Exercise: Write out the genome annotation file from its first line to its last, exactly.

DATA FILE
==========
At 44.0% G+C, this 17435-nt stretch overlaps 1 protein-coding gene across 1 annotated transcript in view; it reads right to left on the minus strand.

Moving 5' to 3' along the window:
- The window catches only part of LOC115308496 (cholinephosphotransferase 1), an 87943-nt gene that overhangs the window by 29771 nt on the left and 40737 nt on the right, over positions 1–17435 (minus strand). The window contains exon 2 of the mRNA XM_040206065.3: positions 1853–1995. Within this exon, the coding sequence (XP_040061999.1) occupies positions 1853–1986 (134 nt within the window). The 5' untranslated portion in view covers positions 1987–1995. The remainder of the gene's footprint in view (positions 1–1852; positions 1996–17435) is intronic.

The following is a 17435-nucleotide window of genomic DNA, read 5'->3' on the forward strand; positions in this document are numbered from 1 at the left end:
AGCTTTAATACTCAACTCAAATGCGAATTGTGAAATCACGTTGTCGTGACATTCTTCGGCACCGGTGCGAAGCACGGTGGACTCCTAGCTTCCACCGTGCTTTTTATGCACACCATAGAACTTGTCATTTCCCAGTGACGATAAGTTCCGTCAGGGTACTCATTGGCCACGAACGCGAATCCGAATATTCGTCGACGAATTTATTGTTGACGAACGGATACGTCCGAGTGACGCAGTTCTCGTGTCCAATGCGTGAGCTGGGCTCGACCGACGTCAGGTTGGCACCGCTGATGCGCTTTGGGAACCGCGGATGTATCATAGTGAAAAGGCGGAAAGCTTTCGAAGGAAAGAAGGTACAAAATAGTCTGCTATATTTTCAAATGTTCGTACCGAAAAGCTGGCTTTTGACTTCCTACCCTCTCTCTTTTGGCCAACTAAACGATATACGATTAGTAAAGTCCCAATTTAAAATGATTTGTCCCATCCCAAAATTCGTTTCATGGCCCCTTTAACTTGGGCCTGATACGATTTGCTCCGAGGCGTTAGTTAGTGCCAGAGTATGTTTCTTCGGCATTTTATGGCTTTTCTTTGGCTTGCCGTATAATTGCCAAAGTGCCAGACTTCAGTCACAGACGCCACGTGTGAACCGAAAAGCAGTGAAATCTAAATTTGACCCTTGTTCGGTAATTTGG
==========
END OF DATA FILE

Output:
At 44.0% G+C, this 17435-nt stretch overlaps 1 protein-coding gene across 1 annotated transcript in view; it reads right to left on the minus strand.

Moving 5' to 3' along the window:
- The window catches only part of LOC115308496 (cholinephosphotransferase 1), an 87943-nt gene that overhangs the window by 29771 nt on the left and 40737 nt on the right, over positions 1–17435 (minus strand). The window contains exon 2 of the mRNA XM_040206065.3: positions 1853–1995. Within this exon, the coding sequence (XP_040061999.1) occupies positions 1853–1986 (134 nt within the window). The 5' untranslated portion in view covers positions 1987–1995. The remainder of the gene's footprint in view (positions 1–1852; positions 1996–17435) is intronic.

The following is a 17435-nucleotide window of genomic DNA, read 5'->3' on the forward strand; positions in this document are numbered from 1 at the left end:
AGCTTTAATACTCAACTCAAATGCGAATTGTGAAATCACGTTGTCGTGACATTCTTCGGCACCGGTGCGAAGCACGGTGGACTCCTAGCTTCCACCGTGCTTTTTATGCACACCATAGAACTTGTCATTTCCCAGTGACGATAAGTTCCGTCAGGGTACTCATTGGCCACGAACGCGAATCCGAATATTCGTCGACGAATTTATTGTTGACGAACGGATACGTCCGAGTGACGCAGTTCTCGTGTCCAATGCGTGAGCTGGGCTCGACCGACGTCAGGTTGGCACCGCTGATGCGCTTTGGGAACCGCGGATGTATCATAGTGAAAAGGCGGAAAGCTTTCGAAGGAAAGAAGGTACAAAATAGTCTGCTATATTTTCAAATGTTCGTACCGAAAAGCTGGCTTTTGACTTCCTACCCTCTCTCTTTTGGCCAACTAAACGATATACGATTAGTAAAGTCCCAATTTAAAATGATTTGTCCCATCCCAAAATTCGTTTCATGGCCCCTTTAACTTGGGCCTGATACGATTTGCTCCGAGGCGTTAGTTAGTGCCAGAGTATGTTTCTTCGGCATTTTATGGCTTTTCTTTGGCTTGCCGTATAATTGCCAAAGTGCCAGACTTCAGTCACAGACGCCACGTGTGAACCGAAAAGCAGTGAAATCTAAATTTGACCCTTGTTCGGTAATTTGG